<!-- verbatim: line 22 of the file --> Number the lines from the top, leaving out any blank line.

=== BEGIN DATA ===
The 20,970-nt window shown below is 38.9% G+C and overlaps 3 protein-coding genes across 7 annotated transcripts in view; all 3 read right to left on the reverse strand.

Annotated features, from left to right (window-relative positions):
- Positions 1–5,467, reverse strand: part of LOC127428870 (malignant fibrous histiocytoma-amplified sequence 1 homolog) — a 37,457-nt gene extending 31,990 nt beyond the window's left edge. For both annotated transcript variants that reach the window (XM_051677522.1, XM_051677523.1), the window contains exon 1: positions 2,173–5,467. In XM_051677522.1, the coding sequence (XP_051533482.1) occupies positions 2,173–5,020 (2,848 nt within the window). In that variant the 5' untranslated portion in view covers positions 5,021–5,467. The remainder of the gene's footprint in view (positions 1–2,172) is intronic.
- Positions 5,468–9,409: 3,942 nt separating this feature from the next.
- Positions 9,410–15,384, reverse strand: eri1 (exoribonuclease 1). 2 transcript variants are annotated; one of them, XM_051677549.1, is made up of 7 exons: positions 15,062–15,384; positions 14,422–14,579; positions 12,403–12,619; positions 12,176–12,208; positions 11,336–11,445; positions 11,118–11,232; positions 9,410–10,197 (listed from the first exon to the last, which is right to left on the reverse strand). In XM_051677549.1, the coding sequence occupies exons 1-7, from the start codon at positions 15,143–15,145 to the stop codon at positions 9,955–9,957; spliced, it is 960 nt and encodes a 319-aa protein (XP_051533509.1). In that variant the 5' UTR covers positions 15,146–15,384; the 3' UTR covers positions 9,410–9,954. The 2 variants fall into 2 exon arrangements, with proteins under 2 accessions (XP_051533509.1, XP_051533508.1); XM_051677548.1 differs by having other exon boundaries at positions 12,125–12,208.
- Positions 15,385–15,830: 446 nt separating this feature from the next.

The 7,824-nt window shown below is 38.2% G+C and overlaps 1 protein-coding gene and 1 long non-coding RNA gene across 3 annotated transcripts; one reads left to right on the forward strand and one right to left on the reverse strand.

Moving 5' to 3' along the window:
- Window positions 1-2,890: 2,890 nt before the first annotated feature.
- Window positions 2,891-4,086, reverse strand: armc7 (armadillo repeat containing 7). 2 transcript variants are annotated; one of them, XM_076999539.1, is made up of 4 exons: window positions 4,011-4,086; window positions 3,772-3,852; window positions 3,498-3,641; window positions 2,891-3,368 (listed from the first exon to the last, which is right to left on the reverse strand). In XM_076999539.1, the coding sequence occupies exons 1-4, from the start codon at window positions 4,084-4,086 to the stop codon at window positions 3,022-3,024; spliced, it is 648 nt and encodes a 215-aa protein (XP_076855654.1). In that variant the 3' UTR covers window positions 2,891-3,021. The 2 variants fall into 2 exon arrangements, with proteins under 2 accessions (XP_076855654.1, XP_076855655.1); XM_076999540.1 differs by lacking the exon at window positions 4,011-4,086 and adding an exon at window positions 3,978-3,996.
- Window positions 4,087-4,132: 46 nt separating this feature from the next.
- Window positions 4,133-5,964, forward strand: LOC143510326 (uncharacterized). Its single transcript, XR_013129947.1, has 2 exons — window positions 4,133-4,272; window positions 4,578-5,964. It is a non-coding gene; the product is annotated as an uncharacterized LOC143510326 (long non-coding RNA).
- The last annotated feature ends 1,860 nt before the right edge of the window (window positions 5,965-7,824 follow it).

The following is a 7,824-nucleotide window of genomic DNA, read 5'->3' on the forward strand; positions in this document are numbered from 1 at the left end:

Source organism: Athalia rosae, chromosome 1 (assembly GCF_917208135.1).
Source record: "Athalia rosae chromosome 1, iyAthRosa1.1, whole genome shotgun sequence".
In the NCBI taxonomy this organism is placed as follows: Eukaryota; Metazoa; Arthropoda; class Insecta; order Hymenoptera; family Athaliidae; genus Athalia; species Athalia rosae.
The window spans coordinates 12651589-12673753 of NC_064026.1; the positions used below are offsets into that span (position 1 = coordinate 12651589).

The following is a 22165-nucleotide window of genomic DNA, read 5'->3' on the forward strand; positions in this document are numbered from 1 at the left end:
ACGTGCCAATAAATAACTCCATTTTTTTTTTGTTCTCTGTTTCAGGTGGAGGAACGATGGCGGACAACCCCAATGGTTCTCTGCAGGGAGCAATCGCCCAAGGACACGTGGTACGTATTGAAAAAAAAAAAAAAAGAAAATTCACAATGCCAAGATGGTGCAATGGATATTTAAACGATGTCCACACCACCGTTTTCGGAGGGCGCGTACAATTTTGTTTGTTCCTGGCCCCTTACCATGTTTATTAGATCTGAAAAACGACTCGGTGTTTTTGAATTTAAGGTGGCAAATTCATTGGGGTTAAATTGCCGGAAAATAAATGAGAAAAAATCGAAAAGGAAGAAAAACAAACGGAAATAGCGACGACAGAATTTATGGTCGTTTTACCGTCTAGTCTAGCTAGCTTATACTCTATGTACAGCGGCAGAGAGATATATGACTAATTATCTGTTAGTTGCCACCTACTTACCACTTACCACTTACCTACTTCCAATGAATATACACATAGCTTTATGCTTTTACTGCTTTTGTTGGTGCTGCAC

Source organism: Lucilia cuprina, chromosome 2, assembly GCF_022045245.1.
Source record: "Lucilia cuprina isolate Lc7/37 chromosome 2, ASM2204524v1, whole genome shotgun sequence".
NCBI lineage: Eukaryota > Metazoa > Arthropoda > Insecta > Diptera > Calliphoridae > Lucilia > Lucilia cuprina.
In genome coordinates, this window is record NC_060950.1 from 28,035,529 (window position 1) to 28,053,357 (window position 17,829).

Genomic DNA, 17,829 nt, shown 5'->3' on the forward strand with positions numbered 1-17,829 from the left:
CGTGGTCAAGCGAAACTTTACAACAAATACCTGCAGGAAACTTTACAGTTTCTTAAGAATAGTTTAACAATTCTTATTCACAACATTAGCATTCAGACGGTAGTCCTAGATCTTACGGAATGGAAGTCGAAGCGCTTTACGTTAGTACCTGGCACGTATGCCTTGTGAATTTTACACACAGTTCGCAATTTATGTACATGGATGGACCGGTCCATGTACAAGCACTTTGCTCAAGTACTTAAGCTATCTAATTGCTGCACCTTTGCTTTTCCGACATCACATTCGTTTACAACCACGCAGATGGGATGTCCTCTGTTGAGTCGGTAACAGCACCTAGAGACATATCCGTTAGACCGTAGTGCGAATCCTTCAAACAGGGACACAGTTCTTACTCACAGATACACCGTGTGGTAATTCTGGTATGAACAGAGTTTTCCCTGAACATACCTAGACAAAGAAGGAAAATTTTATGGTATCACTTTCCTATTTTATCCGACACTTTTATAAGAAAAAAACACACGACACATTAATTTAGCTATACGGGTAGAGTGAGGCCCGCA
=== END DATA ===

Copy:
Source record: "Lucilia cuprina isolate Lc7/37 chromosome 2, ASM2204524v1, whole genome shotgun sequence".